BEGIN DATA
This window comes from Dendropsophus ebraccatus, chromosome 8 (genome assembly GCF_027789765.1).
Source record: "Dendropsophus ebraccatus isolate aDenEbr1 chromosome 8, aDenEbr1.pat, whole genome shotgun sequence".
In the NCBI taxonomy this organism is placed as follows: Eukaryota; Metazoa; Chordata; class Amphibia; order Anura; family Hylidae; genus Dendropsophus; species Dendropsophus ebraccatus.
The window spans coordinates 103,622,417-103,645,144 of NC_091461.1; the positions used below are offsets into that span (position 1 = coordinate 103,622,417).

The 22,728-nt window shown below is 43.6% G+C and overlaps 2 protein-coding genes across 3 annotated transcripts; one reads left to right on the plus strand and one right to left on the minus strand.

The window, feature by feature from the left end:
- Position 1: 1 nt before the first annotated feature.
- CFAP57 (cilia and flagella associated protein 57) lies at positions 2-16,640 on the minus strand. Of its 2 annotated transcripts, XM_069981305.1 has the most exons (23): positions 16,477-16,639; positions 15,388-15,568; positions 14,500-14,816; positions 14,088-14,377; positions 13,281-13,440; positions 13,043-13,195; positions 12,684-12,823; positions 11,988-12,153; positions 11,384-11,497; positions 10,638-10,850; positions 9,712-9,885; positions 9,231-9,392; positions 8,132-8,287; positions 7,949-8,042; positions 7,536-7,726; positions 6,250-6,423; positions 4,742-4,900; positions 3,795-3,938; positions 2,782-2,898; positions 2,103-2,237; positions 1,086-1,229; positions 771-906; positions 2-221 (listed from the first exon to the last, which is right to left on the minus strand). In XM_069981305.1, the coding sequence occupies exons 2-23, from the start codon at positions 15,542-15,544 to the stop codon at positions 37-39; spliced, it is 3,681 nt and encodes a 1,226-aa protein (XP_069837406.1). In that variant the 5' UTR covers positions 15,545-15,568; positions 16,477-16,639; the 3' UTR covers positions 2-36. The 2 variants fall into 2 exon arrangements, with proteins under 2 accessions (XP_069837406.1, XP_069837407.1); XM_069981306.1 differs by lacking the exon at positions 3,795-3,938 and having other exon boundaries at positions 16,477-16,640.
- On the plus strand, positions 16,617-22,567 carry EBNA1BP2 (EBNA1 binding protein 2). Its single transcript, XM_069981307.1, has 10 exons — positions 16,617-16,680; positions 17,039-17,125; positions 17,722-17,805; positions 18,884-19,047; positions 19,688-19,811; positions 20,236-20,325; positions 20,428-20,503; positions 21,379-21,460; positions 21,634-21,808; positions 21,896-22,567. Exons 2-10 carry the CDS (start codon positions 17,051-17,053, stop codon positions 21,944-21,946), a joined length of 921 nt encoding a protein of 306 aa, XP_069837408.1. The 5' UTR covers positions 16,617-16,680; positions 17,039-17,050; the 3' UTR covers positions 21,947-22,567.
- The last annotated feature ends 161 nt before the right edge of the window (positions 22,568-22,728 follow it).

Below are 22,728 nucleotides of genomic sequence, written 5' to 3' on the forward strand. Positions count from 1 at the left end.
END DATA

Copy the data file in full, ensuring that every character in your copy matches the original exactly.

This window comes from Dendropsophus ebraccatus, chromosome 8 (genome assembly GCF_027789765.1).
Source record: "Dendropsophus ebraccatus isolate aDenEbr1 chromosome 8, aDenEbr1.pat, whole genome shotgun sequence".
In the NCBI taxonomy this organism is placed as follows: Eukaryota; Metazoa; Chordata; class Amphibia; order Anura; family Hylidae; genus Dendropsophus; species Dendropsophus ebraccatus.
The window spans coordinates 103,622,417-103,645,144 of NC_091461.1; the positions used below are offsets into that span (position 1 = coordinate 103,622,417).

The 22,728-nt window shown below is 43.6% G+C and overlaps 2 protein-coding genes across 3 annotated transcripts; one reads left to right on the plus strand and one right to left on the minus strand.

The window, feature by feature from the left end:
- Position 1: 1 nt before the first annotated feature.
- CFAP57 (cilia and flagella associated protein 57) lies at positions 2-16,640 on the minus strand. Of its 2 annotated transcripts, XM_069981305.1 has the most exons (23): positions 16,477-16,639; positions 15,388-15,568; positions 14,500-14,816; positions 14,088-14,377; positions 13,281-13,440; positions 13,043-13,195; positions 12,684-12,823; positions 11,988-12,153; positions 11,384-11,497; positions 10,638-10,850; positions 9,712-9,885; positions 9,231-9,392; positions 8,132-8,287; positions 7,949-8,042; positions 7,536-7,726; positions 6,250-6,423; positions 4,742-4,900; positions 3,795-3,938; positions 2,782-2,898; positions 2,103-2,237; positions 1,086-1,229; positions 771-906; positions 2-221 (listed from the first exon to the last, which is right to left on the minus strand). In XM_069981305.1, the coding sequence occupies exons 2-23, from the start codon at positions 15,542-15,544 to the stop codon at positions 37-39; spliced, it is 3,681 nt and encodes a 1,226-aa protein (XP_069837406.1). In that variant the 5' UTR covers positions 15,545-15,568; positions 16,477-16,639; the 3' UTR covers positions 2-36. The 2 variants fall into 2 exon arrangements, with proteins under 2 accessions (XP_069837406.1, XP_069837407.1); XM_069981306.1 differs by lacking the exon at positions 3,795-3,938 and having other exon boundaries at positions 16,477-16,640.
- On the plus strand, positions 16,617-22,567 carry EBNA1BP2 (EBNA1 binding protein 2). Its single transcript, XM_069981307.1, has 10 exons — positions 16,617-16,680; positions 17,039-17,125; positions 17,722-17,805; positions 18,884-19,047; positions 19,688-19,811; positions 20,236-20,325; positions 20,428-20,503; positions 21,379-21,460; positions 21,634-21,808; positions 21,896-22,567. Exons 2-10 carry the CDS (start codon positions 17,051-17,053, stop codon positions 21,944-21,946), a joined length of 921 nt encoding a protein of 306 aa, XP_069837408.1. The 5' UTR covers positions 16,617-16,680; positions 17,039-17,050; the 3' UTR covers positions 21,947-22,567.
- The last annotated feature ends 161 nt before the right edge of the window (positions 22,568-22,728 follow it).

Below are 22,728 nucleotides of genomic sequence, written 5' to 3' on the forward strand. Positions count from 1 at the left end.